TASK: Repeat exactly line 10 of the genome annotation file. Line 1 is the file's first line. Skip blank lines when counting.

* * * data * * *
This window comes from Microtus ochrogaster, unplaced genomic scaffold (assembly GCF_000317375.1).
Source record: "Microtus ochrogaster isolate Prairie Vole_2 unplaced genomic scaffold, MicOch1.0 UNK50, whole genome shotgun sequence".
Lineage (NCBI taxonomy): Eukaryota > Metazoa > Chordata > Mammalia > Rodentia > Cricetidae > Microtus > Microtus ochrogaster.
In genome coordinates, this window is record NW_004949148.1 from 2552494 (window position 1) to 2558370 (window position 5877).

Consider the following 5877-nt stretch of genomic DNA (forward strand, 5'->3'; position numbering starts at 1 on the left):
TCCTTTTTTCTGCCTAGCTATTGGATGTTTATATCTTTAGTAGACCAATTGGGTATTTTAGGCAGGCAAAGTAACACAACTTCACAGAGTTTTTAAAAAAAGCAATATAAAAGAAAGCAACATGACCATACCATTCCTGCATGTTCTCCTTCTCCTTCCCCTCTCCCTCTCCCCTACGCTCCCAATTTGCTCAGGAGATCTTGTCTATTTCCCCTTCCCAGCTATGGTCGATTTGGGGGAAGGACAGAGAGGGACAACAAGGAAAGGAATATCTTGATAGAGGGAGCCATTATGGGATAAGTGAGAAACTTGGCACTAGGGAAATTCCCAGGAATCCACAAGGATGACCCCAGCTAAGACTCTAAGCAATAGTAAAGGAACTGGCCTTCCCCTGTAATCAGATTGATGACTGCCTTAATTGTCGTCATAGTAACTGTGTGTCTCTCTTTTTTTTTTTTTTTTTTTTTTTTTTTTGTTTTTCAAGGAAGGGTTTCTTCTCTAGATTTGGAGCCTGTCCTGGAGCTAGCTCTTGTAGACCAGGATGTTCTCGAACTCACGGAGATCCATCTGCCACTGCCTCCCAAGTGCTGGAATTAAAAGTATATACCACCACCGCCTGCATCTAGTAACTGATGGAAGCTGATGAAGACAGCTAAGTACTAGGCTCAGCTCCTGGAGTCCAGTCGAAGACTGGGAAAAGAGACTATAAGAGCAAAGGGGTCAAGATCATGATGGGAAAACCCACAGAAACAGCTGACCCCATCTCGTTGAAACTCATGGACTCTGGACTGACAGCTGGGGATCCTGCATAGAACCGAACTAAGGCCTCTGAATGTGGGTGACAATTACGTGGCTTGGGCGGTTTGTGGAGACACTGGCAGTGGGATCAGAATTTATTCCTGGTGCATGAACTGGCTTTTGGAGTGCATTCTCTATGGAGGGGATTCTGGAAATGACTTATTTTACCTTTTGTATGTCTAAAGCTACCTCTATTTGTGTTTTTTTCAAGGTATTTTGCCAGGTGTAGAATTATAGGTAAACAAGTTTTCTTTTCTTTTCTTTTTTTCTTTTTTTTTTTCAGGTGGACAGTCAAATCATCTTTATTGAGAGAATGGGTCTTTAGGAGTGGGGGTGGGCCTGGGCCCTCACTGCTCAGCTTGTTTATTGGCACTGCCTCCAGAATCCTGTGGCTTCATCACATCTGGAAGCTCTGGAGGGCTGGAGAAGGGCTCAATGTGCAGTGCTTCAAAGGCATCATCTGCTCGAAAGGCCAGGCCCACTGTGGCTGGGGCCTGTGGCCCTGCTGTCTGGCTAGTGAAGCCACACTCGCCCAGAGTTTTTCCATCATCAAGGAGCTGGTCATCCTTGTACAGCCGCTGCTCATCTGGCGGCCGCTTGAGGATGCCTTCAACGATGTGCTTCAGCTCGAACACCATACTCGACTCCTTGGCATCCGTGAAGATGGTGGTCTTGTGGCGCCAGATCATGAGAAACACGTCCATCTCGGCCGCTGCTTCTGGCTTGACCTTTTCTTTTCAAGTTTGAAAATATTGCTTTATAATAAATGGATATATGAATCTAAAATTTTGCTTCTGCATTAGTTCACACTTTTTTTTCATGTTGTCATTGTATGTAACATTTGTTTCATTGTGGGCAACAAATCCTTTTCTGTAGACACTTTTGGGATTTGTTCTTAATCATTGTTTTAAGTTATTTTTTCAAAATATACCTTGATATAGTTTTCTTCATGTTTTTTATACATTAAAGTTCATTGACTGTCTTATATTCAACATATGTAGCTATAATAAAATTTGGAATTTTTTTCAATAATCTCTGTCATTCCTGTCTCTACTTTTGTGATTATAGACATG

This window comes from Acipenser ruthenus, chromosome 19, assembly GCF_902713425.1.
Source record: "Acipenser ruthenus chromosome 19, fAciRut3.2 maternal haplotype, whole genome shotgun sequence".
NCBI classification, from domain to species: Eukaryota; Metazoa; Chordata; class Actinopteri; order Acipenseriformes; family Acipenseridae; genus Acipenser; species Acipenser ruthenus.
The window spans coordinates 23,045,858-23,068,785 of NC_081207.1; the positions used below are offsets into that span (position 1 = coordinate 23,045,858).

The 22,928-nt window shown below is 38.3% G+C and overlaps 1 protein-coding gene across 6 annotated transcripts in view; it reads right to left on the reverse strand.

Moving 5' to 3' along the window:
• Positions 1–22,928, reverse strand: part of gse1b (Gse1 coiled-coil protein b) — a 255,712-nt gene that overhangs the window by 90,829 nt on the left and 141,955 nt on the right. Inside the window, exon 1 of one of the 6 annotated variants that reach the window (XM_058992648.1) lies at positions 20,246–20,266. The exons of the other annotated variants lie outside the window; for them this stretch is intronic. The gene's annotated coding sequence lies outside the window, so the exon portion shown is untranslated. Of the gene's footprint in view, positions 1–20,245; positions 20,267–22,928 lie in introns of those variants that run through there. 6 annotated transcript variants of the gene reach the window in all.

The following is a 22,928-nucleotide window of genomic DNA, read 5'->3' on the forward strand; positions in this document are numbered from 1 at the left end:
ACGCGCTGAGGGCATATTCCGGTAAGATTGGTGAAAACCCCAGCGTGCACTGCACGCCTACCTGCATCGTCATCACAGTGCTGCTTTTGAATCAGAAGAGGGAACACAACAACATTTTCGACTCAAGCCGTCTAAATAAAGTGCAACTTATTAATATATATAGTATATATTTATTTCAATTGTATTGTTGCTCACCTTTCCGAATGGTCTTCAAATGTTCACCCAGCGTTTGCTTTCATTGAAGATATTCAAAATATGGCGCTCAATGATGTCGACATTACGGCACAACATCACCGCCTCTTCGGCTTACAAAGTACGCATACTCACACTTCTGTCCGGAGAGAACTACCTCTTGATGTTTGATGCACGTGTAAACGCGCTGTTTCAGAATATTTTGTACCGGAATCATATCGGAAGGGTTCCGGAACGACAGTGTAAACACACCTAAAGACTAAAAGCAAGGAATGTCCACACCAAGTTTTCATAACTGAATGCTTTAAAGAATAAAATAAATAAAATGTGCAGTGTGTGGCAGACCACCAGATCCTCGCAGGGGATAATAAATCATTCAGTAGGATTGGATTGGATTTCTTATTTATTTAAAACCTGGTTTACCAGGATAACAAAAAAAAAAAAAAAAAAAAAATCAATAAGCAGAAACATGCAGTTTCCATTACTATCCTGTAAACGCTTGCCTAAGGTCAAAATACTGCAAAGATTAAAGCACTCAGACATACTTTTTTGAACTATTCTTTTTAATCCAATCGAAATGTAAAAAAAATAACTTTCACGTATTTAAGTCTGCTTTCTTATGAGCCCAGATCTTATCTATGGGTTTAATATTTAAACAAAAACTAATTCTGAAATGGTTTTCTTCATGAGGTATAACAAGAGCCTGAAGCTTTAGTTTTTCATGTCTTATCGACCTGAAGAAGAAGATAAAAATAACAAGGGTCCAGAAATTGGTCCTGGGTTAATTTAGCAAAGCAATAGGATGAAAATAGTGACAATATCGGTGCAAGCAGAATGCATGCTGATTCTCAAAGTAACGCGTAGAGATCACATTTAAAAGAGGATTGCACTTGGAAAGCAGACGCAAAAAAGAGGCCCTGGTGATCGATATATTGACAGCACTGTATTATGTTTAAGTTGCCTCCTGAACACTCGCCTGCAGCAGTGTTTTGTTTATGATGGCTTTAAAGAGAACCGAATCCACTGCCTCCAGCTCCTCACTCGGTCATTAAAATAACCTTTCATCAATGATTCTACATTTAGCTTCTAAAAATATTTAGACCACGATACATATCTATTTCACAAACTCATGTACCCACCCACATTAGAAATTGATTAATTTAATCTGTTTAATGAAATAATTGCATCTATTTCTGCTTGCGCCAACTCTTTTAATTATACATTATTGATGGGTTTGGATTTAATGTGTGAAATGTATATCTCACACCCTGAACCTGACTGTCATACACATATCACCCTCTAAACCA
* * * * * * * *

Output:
The window spans coordinates 23,045,858-23,068,785 of NC_081207.1; the positions used below are offsets into that span (position 1 = coordinate 23,045,858).